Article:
Exercising Dogs with 3 Legs: How To Walk & Care for a Three-Legged Canine

This article is going to look at exercising dogs with 3 legs. Dogs may have to have a leg amputated for several reasons. Illnesses such as bone cancer are a common cause of amputations, as are accidents and injuries, or your pup may have been born with a congenital birth defect that resulted in fewer limbs.

Regardless of how it came about, most dogs with three legs live a long and happy life enjoying the same activities as their four-legged peers.

As a pet parent to a tripawd dog, it’s crucial to keep them healthy and make sure they maintain a healthy weight and get enough exercise to keep their remaining leg joints in good shape.

Don’t look at your dog’s lack of limb as a bad thing. In fact, many dogs will be happy that the leg that was causing so much pain has gone and most three-legged dogs get along just fine.

Keep reading for some tips on walking with tripod dogs and other exercises that will strengthen their joints and improve balance.

Why Exercise is Extremely Important for Tripawds

Exercise is vital for all dogs and even more so if they have lost either a front leg or a rear leg. Why? First, it stops them from becoming overweight, which is the single most important factor for dogs with one leg missing. If you dog

It also improves blood circulation and strengthens muscles and joints, which is also imperative so as not to put more stress on the remaining limbs.

Below are some activities you can do with dog amputees

Balance boards – A wobble board is an excellent tool to improve your dog’s leg strength and overall balance. A dog’s stance and gait will change after losing a leg and balancing on unstable surfaces is a fantastic rehab exercise, especially for new amputees.

You could use large cushions or purchase balance boards or peanut balls online.

Cavaletti – This is an excellent exercise for older amputees. It improves coordination and teaches your pooch to lift their feet higher, strengthening the bones and muscles of the remaining limbs. You can buy the poles online or make your own with some wooden broom handles. Start with them on the ground, then increase the height to a couple of inches over time.

Check out our article on Cavaletti exercises.

Agility – Gentle agility exercises are one of the best forms of physical therapy for a dog who has lost a limb to stay fit and healthy without risking injury. Of course, the obstacles need to be adapted, so the jumps should be really low and tunnels short. Weave poles are excellent for balance and you can incorporate a balance board or a low seesaw for extra challenges.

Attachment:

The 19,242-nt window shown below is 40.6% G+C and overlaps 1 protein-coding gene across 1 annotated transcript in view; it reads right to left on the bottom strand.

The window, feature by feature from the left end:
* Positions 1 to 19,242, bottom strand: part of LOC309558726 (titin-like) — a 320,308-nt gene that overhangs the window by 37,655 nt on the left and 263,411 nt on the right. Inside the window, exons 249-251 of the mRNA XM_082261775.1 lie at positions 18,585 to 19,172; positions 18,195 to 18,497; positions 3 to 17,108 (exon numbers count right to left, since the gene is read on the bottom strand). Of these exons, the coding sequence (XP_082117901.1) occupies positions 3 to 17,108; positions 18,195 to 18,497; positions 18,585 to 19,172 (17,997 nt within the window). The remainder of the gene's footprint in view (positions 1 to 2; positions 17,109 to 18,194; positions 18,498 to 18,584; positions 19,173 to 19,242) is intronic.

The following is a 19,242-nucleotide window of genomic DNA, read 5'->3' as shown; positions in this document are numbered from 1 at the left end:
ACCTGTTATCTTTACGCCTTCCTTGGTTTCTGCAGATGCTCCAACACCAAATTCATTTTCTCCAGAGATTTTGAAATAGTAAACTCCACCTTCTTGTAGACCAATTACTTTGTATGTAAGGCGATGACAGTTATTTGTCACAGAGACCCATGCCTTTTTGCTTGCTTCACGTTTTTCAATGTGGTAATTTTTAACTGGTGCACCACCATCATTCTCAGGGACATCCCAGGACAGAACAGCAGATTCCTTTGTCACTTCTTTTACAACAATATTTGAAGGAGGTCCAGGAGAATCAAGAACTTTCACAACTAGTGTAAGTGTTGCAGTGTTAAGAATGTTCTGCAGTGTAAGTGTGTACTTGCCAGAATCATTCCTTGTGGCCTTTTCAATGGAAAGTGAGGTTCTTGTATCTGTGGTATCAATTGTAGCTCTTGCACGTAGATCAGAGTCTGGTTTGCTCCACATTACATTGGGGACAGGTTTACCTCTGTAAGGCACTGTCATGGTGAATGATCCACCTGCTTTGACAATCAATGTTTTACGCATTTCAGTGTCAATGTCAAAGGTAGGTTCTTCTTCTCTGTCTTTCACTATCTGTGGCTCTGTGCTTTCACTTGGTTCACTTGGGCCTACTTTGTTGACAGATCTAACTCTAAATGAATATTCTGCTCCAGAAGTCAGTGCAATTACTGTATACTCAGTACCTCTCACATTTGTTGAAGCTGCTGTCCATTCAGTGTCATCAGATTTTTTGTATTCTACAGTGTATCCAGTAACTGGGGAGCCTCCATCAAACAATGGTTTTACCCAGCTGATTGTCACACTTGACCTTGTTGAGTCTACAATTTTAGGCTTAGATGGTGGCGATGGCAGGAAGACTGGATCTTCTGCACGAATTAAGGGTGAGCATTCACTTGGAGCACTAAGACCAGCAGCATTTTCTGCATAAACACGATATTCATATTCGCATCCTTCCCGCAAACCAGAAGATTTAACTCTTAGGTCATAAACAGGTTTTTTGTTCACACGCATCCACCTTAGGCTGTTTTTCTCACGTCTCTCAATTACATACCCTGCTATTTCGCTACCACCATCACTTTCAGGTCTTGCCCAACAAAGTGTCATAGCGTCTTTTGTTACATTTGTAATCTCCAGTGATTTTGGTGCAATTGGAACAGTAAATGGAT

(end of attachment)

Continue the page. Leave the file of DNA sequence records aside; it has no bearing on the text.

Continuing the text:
Core Strengthening exercises – Walking alone is not enough for tripawd dogs; you need to develop their core muscle strength along with proprioception.

There are lots of fun games that can achieve this and increase range of motion and flexibility. Puppy push-ups, cookie crunches and weight-shifting are fantastic for building core strength, as is walking backwards or in a figure eight. There is an array of dog fitness equipment online for pups who have lost a limb.

Nosework – Mental stimulation is important for all dogs. It is also an excellent activity for amputees, especially if you hide the treats where the dog needs to stretch to reach them under a table or just above nose height.

Yoga – Yes, I know it sounds strange, but there are yoga exercises for dogs and as we know, yoga is great for humans. Doga, as it is called, helps improve blood circulation, releases tension and strengthens core muscles, so get out a mat and start practising downward dog with your furry friend.

Walking With a 3-Legged Dog – Top Tips

Keep them lean

Managing your dog’s weight is essential so that there is not too much pressure on the remaining limbs a dog carries 60% of its total body weight on the front two legs, so you can imagine how much that is increased if they lose one.

Even if they haven’t lost a front leg, there is still a considerable increase in stress for your dog’s joints, which will only be intensified if they are overweight.

Avoid slippy surfaces

Obviously, a pup with a missing leg will not be as well balanced as other dogs, so it’s a good idea to avoid slick surfaces where they may fall and cause further injury to the other legs.

You can make some home modifications, like placing rugs on wooden floors or changing to carpets. But if you are regularly walking on wet or icy pavements, you should invest in some anti-slip bootees. They are available cheaply online and will save any accidents; here is a guide to the best boots for dogs.

Keep it short and sweet.

Many 3 legged dogs can walk for miles, however, for pets that have just lost a limb, shorter walks are best and you may need to stop for a rest frequently.  Your veterinary rehabilitation therapist can advise you about how often and how long walks should be.

Let them go at their own pace and pay attention to your dog’s body language; if they are panting or starting to stumble, they could be in pain. Most tripods will take time to build up their stamina, so increase the distance slowly.

They also find sharp turns and uneven ground more challenging to negotiate, so be patient and give them a hand if needed.

Use a harness for tripod dogs.